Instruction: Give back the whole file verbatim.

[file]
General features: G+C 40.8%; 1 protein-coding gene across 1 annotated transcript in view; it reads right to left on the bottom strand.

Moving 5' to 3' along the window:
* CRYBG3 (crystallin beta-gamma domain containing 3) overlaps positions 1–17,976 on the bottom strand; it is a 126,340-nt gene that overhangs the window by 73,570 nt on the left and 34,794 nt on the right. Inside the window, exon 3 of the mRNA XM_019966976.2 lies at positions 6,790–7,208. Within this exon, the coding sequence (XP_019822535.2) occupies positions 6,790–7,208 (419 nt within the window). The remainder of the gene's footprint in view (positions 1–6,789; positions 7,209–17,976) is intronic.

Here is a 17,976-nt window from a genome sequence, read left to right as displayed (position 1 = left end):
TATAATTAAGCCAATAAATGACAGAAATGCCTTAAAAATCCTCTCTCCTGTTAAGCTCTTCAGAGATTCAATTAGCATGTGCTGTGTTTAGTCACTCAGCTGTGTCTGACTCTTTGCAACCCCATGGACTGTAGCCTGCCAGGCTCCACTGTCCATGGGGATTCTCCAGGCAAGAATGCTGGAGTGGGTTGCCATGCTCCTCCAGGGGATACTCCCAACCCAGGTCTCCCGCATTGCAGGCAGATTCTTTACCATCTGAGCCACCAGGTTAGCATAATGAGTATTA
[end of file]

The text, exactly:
General features: G+C 40.8%; 1 protein-coding gene across 1 annotated transcript in view; it reads right to left on the bottom strand.

Moving 5' to 3' along the window:
* CRYBG3 (crystallin beta-gamma domain containing 3) overlaps positions 1–17,976 on the bottom strand; it is a 126,340-nt gene that overhangs the window by 73,570 nt on the left and 34,794 nt on the right. Inside the window, exon 3 of the mRNA XM_019966976.2 lies at positions 6,790–7,208. Within this exon, the coding sequence (XP_019822535.2) occupies positions 6,790–7,208 (419 nt within the window). The remainder of the gene's footprint in view (positions 1–6,789; positions 7,209–17,976) is intronic.

Here is a 17,976-nt window from a genome sequence, read left to right as displayed (position 1 = left end):
TATAATTAAGCCAATAAATGACAGAAATGCCTTAAAAATCCTCTCTCCTGTTAAGCTCTTCAGAGATTCAATTAGCATGTGCTGTGTTTAGTCACTCAGCTGTGTCTGACTCTTTGCAACCCCATGGACTGTAGCCTGCCAGGCTCCACTGTCCATGGGGATTCTCCAGGCAAGAATGCTGGAGTGGGTTGCCATGCTCCTCCAGGGGATACTCCCAACCCAGGTCTCCCGCATTGCAGGCAGATTCTTTACCATCTGAGCCACCAGGTTAGCATAATGAGTATTA